New York-based Maria Muldaur was one of the most gifted vocalists of the 1970s,
capable of interpreting with solemn passion both folk and blues and jazz and
A veteran of New York's folk circuits, she sang on the legendary record of the
Even Dozen Jug Band (Elektra, 1964) and then enrolled in Jim Kweskin's
band (until 1967), where she met her husband Geoff Muldaur.
The Muldaurs subsequently recorded Pottery Pie (Reprise, 1969) and
Sweet Potatoes (Warner, 1972).
Intelligent choice of material, a back-up band of seasoned blues and country
players, and a spectacular, high-pitched, jazzy voice characterized her classic
albums: Mud Acres (Rounder, 1972),
Maria Muldaur (Reprise, 1973), featuring Dr John and Ry Cooder and
two gems such as Midnight At The Oasis (by David Nichtern) and
Work Song (by Kate McGarrigle),
Waitress In A Donut Shop (Reprise, 1974), containing with
I'm A Woman (Leiber & Stoller),
Sweet Harmony (Reprise, 1976),
Southern Winds (1978) and Open Your Eyes (1979).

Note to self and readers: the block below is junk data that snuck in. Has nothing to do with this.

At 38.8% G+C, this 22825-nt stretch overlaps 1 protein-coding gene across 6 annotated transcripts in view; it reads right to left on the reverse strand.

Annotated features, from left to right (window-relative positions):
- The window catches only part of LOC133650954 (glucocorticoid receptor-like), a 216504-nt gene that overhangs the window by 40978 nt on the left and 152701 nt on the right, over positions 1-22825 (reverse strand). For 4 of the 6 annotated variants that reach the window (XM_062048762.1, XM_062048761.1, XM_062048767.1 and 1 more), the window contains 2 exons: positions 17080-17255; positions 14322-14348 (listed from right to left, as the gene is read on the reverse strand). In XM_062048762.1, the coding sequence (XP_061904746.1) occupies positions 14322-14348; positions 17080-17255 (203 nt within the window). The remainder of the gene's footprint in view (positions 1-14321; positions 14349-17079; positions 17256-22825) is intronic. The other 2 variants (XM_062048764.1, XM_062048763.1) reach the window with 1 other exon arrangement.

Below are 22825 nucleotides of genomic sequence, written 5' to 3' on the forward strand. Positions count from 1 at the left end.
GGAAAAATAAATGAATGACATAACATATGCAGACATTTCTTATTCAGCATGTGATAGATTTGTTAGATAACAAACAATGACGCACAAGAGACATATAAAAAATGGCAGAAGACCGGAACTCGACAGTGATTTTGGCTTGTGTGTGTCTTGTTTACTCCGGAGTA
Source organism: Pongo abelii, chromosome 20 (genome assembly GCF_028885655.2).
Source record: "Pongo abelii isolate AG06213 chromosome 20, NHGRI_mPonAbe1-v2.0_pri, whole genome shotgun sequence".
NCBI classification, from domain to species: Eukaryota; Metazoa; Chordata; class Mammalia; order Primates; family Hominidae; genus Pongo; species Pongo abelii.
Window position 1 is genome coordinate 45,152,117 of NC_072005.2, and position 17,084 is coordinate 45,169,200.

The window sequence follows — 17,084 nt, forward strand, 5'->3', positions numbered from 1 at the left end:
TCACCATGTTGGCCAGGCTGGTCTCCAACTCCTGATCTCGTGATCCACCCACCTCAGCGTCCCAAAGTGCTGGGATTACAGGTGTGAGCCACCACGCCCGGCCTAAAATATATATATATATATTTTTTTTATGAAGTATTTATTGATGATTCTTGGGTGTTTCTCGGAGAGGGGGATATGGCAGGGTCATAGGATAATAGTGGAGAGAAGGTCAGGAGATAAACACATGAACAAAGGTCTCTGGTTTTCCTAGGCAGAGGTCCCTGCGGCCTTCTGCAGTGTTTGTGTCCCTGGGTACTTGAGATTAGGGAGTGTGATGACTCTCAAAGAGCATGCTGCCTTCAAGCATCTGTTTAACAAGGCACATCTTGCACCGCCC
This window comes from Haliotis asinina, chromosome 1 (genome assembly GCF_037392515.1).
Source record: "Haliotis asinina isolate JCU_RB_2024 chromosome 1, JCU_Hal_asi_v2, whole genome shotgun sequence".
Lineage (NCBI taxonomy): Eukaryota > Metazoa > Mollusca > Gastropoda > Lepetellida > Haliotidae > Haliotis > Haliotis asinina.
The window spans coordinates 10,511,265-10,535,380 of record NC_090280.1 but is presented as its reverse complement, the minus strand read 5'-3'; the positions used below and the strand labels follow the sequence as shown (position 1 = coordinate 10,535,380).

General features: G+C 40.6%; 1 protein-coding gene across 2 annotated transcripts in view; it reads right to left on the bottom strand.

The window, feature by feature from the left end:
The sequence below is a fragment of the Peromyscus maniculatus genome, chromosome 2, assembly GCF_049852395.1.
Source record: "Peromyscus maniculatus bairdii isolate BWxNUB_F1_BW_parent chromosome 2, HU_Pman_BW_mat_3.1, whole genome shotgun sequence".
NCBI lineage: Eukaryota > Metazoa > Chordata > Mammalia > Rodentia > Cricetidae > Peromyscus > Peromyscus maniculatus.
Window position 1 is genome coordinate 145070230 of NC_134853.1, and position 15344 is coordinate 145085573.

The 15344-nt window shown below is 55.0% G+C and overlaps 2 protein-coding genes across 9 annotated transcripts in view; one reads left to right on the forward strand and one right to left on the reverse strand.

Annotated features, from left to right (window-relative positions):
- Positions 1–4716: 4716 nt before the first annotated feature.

Muldaur then embraced gospel music on Gospel Night (Takoma, 1980),
There Is Love (Myrrh, 1982) and
Sweet & Low (Spindrift, 1984).
She returned to lay music with the
pop-jazz excursion of Transblucency (Uptown, 1986).
A tribute to the New Orleans sound,
Louisiana Love Call (Black Top, 1992),
Jazzabelle (Stony Plain, 1993)
Meet Me At Midnite (Black Top, 1994)
proved that her interpretive skills were as impressive as ever.
She always shunned contemporary material, favoring a revival of old, even
archaic, musical civilizations.
She is best as a gritty blues singer.
Love Wants to Dance (Telarc, 2004) covers a broad range of styles,
from blues to pop to country.
She delved into the early decades of the 20th century for Naughty Bawdy and Blue (2007).
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